This has to be the highest-profile effort to bring Wonder Woman to television: One of TV’s best-known creators, The Practice‘s David E. Kelley, has come on board to write and produce a new series project about the female superhero. The project, from Warner Bros Television where Kelley is based, and Warner Bros’ DC Entertainment, will be taken out to the networks shortly. Kelley, who has created several female centered shows like Ally McBeal, has wanted to tackle a contemporary take on the World War II-era Amazon. He recently met with the DC team who also have been looking for ways to launch a new Wonder Woman TV franchise.
The comic book Wonder Woman character has evolved significantly since she first appeared in a 1941 issue of All Star Comics and recently underwent a controversial makeover. Details on Kelley’s TV series are being kept under wraps, and it is not clear if the new Wonder Woman aka Diana Prince will be the old familiar Wonder Woman or the redesigned reboot announced with great fanfare this year by DC Comics Co-Publisher Jim Lee that looks like she’s ready for Goth Day at the Galleria. (DC Comics Has Ruined Wonder Woman!) Or whether she’ll keep her signature powers and weapons, including her Lasso of Truth, her indestructible bracelets, her tiara and her invisible airplane.
Wonder Woman has presented a challenge both for feature and TV creators. That’s probably because she is the most famous female superhero in the testosterone-dominated comic world. And because she also is a big feminist icon. The most successful screen adaptation of the Wonder Woman comic books was the TV series The New Adventures of Wonder Woman starring Lynda Carter in the title role, which aired from 1975-1979, first on ABC and then on CBS. Carter has since become synonymous with the character. That will certainly present a challenge in casting the role if the project goes to pilot.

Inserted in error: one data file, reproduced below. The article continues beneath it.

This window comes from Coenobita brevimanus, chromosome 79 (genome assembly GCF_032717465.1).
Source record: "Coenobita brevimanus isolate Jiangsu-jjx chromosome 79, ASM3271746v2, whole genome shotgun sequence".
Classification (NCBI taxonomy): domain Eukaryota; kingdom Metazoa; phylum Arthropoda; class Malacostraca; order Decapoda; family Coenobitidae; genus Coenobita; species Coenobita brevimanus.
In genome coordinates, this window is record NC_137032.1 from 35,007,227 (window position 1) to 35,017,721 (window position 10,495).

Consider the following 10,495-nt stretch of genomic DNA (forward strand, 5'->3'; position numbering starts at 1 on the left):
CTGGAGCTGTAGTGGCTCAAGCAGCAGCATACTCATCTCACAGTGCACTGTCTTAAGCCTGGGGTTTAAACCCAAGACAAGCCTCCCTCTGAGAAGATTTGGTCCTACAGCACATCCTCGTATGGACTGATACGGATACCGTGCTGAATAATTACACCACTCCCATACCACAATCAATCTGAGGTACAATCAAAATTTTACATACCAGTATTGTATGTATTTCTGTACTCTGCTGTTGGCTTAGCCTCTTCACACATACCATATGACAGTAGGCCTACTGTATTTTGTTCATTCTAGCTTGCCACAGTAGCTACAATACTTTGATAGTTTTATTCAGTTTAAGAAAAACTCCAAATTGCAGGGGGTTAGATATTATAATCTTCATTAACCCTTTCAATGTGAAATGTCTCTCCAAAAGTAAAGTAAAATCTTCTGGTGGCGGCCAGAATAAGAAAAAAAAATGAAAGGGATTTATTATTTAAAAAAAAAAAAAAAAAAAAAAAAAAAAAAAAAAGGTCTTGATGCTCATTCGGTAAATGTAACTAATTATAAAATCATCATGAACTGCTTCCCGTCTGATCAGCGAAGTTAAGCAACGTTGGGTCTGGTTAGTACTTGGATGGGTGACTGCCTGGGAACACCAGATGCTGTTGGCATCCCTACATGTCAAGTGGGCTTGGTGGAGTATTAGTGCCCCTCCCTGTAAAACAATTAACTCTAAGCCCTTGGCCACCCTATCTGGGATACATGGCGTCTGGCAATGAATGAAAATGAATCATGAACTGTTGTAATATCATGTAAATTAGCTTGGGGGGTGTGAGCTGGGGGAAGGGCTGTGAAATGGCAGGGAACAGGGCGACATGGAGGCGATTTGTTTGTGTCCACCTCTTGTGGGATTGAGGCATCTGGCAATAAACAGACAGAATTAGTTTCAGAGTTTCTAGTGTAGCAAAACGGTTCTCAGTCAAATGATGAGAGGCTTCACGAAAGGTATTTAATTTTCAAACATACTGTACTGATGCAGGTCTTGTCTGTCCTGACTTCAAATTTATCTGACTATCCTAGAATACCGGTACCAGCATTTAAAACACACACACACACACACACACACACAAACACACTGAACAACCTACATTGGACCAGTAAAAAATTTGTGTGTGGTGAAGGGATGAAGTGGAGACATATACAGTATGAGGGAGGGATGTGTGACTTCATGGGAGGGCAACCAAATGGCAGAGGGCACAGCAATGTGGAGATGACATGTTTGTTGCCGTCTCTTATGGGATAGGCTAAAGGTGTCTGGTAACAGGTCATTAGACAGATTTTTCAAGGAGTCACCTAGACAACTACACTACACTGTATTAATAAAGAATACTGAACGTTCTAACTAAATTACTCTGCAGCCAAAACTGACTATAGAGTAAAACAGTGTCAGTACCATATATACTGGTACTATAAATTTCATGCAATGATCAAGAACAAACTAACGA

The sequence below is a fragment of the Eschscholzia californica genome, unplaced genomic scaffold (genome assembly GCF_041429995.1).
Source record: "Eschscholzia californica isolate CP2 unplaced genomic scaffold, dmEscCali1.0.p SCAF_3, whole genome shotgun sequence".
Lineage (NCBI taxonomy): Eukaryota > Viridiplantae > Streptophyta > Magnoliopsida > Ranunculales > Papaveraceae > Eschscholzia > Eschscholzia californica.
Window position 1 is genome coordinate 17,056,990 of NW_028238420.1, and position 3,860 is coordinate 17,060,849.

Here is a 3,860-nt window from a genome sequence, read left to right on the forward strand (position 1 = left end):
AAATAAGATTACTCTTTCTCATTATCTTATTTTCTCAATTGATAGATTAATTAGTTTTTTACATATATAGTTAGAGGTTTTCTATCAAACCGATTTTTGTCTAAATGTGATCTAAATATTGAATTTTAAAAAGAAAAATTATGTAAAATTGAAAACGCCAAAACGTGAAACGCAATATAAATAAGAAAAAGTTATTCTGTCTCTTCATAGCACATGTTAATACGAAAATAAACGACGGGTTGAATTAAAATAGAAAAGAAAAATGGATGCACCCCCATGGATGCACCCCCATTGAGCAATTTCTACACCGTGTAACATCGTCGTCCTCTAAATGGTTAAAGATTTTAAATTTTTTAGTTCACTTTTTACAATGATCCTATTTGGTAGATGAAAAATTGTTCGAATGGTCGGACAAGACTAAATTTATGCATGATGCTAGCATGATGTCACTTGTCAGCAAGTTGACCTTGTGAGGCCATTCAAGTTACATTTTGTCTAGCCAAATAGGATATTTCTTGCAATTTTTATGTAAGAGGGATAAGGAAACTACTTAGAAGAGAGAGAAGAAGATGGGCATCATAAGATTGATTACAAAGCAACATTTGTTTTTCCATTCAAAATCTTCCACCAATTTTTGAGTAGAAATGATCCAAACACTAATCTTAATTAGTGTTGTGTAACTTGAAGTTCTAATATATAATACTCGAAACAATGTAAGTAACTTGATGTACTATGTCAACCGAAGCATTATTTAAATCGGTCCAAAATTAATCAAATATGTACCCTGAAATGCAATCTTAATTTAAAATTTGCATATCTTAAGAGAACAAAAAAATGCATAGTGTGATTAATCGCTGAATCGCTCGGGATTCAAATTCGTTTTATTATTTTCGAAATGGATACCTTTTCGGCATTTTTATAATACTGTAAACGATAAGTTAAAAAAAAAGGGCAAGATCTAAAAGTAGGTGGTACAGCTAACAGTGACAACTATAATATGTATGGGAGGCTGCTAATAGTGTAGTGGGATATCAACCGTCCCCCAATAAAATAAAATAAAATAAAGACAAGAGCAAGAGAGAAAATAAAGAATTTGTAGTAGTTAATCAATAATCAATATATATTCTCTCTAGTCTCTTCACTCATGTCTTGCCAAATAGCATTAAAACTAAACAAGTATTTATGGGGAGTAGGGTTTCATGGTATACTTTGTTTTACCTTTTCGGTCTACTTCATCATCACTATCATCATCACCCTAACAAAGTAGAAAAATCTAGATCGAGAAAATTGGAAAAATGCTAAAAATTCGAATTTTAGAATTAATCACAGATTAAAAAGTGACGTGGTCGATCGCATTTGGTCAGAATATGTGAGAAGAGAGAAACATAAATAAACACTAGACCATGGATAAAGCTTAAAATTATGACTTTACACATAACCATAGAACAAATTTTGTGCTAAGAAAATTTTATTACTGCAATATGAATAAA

On the feature side, a Wonder Woman film has been in development hell for a decade at Warner Bros, with Joss Whedon at one point attached to write and direct for producer Joel Silver. In May, Warner chairman and CEO Barry Meyer confirmed that a new Wonder Woman feature is in development. There has been a concerted effort on part of Time Warner lately to better mine the DC properties across different platforms. The film division is expected to announce a slate of DC movies by the end of the year that would probably include Wonder Woman.
Warner Bros TV has brought DC characters to the small screen before: most recently with the CW’s Superman-themed Smallville, which is in its 10th and final season, and Fox’s Human Target, which returned for a second season. A notable recent effort to launch a new Wonder Woman series came a decade ago with Lois & Clark: The New Adventures of Superman creator Deborah Joy LeVine as the writer.
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